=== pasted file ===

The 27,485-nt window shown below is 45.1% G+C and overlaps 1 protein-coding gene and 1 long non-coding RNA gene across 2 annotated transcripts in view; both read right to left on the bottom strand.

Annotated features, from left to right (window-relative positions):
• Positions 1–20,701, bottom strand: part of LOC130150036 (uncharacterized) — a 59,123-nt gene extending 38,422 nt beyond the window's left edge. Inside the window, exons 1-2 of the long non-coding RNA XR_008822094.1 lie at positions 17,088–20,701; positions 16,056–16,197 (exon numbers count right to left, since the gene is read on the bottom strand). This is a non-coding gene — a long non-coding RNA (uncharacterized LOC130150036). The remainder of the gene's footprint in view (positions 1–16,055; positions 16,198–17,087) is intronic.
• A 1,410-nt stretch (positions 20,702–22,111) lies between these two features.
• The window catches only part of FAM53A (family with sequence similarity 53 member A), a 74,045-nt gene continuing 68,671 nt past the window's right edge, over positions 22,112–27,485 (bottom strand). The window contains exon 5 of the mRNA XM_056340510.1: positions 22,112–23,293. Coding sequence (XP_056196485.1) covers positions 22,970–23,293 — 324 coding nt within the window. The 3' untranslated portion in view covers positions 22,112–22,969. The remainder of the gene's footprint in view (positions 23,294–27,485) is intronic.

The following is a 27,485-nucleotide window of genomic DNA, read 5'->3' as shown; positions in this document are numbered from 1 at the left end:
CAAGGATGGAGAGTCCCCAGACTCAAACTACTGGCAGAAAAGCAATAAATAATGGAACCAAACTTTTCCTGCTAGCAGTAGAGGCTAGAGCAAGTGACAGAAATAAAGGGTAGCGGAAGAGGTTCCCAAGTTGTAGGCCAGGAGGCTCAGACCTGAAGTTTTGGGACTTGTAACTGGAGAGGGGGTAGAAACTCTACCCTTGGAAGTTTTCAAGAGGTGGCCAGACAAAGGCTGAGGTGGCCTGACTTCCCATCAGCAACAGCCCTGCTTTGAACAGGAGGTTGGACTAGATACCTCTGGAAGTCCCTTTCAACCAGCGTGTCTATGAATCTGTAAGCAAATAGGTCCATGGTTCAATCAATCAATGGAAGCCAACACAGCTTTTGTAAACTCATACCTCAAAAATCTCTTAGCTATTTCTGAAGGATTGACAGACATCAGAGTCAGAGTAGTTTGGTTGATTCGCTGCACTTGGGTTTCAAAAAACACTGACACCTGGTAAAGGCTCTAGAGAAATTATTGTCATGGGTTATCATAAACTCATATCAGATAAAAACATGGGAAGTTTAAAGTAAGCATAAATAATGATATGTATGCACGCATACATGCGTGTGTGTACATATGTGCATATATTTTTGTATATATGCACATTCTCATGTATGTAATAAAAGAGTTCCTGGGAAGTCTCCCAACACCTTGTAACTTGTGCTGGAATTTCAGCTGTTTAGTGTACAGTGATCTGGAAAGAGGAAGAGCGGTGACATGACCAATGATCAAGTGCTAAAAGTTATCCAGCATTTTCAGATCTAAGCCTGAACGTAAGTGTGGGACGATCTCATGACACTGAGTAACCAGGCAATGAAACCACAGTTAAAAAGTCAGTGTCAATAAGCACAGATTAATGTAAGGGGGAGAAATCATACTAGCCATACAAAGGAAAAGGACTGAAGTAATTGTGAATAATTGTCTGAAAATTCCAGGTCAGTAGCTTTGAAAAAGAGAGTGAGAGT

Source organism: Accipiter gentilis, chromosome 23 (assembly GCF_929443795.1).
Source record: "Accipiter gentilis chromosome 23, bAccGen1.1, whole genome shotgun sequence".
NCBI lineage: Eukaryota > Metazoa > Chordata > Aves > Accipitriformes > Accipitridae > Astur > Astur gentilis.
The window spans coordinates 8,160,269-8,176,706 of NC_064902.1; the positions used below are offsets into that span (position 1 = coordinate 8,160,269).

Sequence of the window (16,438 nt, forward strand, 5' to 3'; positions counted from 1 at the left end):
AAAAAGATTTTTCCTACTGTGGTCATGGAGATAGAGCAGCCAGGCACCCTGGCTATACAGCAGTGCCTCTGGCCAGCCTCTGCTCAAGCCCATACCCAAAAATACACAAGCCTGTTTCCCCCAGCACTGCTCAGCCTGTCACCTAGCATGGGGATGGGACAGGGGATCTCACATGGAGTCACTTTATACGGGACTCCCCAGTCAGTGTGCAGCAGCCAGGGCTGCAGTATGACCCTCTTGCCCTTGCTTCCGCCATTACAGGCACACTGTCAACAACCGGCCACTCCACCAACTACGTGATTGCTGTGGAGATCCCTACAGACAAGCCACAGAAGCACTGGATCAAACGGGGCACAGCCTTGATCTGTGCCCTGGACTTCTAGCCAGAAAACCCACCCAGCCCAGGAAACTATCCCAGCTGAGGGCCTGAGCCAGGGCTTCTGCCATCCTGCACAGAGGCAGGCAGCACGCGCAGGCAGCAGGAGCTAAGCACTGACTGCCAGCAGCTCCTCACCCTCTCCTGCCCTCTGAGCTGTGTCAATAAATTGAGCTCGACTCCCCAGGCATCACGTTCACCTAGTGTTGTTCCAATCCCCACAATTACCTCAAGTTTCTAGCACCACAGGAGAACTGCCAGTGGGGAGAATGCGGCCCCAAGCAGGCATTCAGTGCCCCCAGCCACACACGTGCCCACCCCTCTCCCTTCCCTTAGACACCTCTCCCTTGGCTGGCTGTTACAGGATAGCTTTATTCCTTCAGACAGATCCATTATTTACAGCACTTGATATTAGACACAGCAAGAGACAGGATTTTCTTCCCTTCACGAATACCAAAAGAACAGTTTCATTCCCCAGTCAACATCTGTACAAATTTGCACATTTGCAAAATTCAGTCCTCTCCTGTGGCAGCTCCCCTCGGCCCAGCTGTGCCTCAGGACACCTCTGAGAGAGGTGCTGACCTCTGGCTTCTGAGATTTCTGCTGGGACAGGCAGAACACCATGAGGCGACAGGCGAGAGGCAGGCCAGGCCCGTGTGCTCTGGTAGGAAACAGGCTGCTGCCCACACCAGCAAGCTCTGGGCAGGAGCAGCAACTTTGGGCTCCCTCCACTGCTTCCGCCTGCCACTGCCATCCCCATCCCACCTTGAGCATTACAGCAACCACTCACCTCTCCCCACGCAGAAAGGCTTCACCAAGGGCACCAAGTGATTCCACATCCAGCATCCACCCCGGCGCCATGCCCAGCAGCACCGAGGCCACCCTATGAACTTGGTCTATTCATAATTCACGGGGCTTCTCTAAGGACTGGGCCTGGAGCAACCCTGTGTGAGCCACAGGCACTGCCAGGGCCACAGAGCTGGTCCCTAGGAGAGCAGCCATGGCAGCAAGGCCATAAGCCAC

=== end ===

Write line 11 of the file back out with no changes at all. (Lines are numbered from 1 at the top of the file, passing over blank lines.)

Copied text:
The window spans coordinates 8,160,269-8,176,706 of NC_064902.1; the positions used below are offsets into that span (position 1 = coordinate 8,160,269).